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Skibowl's 1930s Warming Hut gets facelift

â-  Mt. Hood National Forest provided $50,000 for the project


This month marks the beginning of restoration efforts on the historic Warming Hut at Mt. Hood Skibowl by the Mt. Hood National Forest. Photo Credit: CONTRIBUTED PHOTO - The historic Warming Hut at Skibowl was constructed in 1937 by the Civilian Conservation Corps.

The Warming Hut, which was constructed 77 years ago, has never received restoration efforts as significant as the Forest Service’s recent project.Photo Credit: CONTRIBUTED PHOTO - The Forest Service will spend the rest of September restoring and reinforcing the 77-year-old structure.

The project, which will be carried out by a log preservation team, skilled stonemasons and personnel from the Mt. Hood National Forest and Skibowl, will focus on replacing sill logs and repairing log posts and the foundation.

“It was important that we substitute the joists and sill logs with in-kind replacements,” said Alexandra Wenzl, historian for the Mt. Hood National Forest. “In this way, we can ensure that we are maintaining the historic integrity of this building since there are only a handful of structures like these in the country.”

The Forest Service has contributed about $50,000 to restore the Warming Hut.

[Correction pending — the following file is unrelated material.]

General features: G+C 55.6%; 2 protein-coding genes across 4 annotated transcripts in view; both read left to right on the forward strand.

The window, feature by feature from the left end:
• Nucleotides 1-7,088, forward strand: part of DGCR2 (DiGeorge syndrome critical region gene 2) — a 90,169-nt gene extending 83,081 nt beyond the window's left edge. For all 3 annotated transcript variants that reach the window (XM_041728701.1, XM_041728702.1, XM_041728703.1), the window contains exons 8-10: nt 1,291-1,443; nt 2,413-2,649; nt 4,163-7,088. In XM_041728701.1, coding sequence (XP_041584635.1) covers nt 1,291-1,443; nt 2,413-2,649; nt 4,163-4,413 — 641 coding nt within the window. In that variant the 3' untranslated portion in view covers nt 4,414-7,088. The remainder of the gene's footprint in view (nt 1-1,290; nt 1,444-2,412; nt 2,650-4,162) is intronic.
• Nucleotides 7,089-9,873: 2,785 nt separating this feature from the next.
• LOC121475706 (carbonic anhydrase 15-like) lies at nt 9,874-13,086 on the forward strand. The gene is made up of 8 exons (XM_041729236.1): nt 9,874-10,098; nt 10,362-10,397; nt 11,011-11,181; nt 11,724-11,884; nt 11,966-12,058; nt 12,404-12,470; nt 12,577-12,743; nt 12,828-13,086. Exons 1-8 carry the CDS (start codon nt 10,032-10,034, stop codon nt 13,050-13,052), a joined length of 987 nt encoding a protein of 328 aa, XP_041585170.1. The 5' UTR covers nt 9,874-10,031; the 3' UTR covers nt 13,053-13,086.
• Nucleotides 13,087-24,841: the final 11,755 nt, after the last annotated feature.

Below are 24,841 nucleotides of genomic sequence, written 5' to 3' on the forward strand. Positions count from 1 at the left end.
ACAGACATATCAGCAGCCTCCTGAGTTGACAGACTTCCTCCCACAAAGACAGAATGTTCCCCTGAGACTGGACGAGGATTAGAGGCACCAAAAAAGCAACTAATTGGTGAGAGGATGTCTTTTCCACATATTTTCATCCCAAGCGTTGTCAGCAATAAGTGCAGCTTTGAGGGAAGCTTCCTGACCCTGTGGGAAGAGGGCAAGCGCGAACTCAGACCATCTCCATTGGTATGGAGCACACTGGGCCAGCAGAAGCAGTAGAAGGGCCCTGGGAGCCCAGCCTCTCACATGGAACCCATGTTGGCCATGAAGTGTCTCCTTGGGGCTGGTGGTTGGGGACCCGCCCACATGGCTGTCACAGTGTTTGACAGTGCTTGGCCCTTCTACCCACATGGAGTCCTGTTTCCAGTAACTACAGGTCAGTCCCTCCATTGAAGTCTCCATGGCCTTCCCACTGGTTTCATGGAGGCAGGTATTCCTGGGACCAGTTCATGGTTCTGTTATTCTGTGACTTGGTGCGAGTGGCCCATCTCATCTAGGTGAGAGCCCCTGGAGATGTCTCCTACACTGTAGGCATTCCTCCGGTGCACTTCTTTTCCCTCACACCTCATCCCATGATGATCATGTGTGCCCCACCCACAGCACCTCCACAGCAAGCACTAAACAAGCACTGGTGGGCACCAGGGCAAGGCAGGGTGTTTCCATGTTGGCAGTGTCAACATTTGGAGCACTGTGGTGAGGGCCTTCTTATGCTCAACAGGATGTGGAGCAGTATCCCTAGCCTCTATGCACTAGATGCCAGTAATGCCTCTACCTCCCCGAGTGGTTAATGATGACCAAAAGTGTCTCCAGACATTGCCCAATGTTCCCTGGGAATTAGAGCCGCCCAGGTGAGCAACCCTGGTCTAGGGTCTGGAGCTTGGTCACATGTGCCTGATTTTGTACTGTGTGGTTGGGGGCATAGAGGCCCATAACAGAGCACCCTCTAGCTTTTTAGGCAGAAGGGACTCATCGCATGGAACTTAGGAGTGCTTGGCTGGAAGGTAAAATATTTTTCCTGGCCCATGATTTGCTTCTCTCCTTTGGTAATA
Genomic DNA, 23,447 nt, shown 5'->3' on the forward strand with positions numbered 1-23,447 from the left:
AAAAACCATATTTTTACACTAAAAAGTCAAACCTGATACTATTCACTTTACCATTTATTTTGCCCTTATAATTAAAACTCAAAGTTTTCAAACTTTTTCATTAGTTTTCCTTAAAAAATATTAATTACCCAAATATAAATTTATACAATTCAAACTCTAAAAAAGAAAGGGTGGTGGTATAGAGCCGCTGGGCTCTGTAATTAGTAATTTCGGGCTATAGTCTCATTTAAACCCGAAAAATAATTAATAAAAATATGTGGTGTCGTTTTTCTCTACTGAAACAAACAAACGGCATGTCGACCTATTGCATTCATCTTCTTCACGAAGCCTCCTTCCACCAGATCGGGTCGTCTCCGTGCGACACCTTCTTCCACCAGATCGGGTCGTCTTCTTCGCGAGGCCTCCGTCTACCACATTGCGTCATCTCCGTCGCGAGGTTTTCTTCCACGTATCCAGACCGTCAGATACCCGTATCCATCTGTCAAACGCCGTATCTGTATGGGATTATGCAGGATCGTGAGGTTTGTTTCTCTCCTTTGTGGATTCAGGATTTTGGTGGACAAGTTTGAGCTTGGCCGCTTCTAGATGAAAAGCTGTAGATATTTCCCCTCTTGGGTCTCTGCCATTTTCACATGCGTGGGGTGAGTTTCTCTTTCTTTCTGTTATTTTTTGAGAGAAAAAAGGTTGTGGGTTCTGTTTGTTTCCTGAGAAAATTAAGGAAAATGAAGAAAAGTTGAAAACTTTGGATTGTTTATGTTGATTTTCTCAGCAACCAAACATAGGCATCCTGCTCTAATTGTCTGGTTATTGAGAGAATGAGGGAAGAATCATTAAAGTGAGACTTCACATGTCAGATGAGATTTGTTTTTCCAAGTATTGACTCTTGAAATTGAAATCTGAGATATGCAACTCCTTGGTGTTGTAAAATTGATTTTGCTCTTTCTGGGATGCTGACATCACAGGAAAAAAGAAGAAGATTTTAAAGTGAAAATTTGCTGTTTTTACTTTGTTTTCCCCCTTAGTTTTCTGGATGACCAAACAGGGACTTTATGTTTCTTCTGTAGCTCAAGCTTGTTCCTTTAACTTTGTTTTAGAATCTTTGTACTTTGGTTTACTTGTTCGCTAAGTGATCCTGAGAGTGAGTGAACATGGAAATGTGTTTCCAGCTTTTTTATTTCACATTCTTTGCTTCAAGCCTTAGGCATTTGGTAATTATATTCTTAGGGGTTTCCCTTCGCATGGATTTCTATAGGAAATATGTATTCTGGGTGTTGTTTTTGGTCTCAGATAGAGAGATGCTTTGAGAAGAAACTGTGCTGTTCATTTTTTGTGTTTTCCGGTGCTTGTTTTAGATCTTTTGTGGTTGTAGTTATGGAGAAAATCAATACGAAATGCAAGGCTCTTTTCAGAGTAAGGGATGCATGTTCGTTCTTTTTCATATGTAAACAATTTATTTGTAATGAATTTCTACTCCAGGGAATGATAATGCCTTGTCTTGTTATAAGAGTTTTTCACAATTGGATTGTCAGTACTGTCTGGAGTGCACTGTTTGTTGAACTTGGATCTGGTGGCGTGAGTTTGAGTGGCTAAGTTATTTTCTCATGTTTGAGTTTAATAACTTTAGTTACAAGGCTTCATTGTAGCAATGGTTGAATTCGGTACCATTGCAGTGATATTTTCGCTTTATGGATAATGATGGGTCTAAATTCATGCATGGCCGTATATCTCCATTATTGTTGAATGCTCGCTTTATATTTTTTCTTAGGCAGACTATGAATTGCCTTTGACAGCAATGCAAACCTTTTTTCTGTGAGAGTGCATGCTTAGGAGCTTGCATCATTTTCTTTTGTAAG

Constructed by the Forest Service in 1937 as a place for skiers to warm up and rehydrate while on the mountain, the Warming Hut was built at the same time as Timberline Lodge.

According to Chris Bentley of the Mt. Hood National Forest, the Warming Hut represents an important era in United States history.

“Historic structures like the Warming Hut continue to be used as originally designed as a great place to warm up during a day of skiing,” said Bill Westbrook, Zigzag District ranger.

Westerbrook expressed his thanks to Petr Kakes and John Vermaas of Skibowl for their support of the project.Photo Credit: CONTRIBUTED PHOTO - A team of log preservation workers, stonemasons and personnel from both the Mt. Hood National Forest and Skibowl Resort are working to preserve the hut.

During the project, in order for support piers to be reinforced with concrete footings, stones will be removed from the structure, temporarily affecting its aesthetics. But Bentley said the Forest Service hopes the project will help preserve the historic structure for future generations to enjoy.

“The Warming Hut shows the high level of quality the (Civilian Conservation Corps) used in construction,” Wenzl said. “In roughly 75 years the structure has only shifted a (quarter) inch. We’re hoping to ensure that the structure can continue to be the popular destination it has always been long into the future.”

The Forest Service hopes to continue work on the Warming Hut as funding becomes available.

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